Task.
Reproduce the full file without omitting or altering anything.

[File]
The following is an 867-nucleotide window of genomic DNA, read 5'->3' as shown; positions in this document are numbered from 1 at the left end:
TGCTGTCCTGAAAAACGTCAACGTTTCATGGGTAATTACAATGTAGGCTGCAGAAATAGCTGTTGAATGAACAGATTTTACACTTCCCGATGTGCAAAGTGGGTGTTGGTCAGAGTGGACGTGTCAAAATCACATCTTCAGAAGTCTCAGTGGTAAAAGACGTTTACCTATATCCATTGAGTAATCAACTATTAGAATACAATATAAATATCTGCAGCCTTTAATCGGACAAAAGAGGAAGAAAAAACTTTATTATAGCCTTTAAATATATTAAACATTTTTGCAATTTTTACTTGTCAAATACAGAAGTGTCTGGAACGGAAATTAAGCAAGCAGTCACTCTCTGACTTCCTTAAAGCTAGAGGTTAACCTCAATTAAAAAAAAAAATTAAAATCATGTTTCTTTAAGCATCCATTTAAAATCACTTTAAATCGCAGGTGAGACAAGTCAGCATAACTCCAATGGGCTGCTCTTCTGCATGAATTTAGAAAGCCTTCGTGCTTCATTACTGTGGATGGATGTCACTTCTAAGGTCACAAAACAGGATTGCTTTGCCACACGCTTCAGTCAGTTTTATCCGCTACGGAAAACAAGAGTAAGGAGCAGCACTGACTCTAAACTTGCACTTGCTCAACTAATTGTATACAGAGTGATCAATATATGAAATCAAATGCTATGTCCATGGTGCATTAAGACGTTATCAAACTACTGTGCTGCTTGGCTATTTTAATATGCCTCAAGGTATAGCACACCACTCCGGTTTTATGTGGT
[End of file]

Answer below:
The following is an 867-nucleotide window of genomic DNA, read 5'->3' as shown; positions in this document are numbered from 1 at the left end:
TGCTGTCCTGAAAAACGTCAACGTTTCATGGGTAATTACAATGTAGGCTGCAGAAATAGCTGTTGAATGAACAGATTTTACACTTCCCGATGTGCAAAGTGGGTGTTGGTCAGAGTGGACGTGTCAAAATCACATCTTCAGAAGTCTCAGTGGTAAAAGACGTTTACCTATATCCATTGAGTAATCAACTATTAGAATACAATATAAATATCTGCAGCCTTTAATCGGACAAAAGAGGAAGAAAAAACTTTATTATAGCCTTTAAATATATTAAACATTTTTGCAATTTTTACTTGTCAAATACAGAAGTGTCTGGAACGGAAATTAAGCAAGCAGTCACTCTCTGACTTCCTTAAAGCTAGAGGTTAACCTCAATTAAAAAAAAAAATTAAAATCATGTTTCTTTAAGCATCCATTTAAAATCACTTTAAATCGCAGGTGAGACAAGTCAGCATAACTCCAATGGGCTGCTCTTCTGCATGAATTTAGAAAGCCTTCGTGCTTCATTACTGTGGATGGATGTCACTTCTAAGGTCACAAAACAGGATTGCTTTGCCACACGCTTCAGTCAGTTTTATCCGCTACGGAAAACAAGAGTAAGGAGCAGCACTGACTCTAAACTTGCACTTGCTCAACTAATTGTATACAGAGTGATCAATATATGAAATCAAATGCTATGTCCATGGTGCATTAAGACGTTATCAAACTACTGTGCTGCTTGGCTATTTTAATATGCCTCAAGGTATAGCACACCACTCCGGTTTTATGTGGT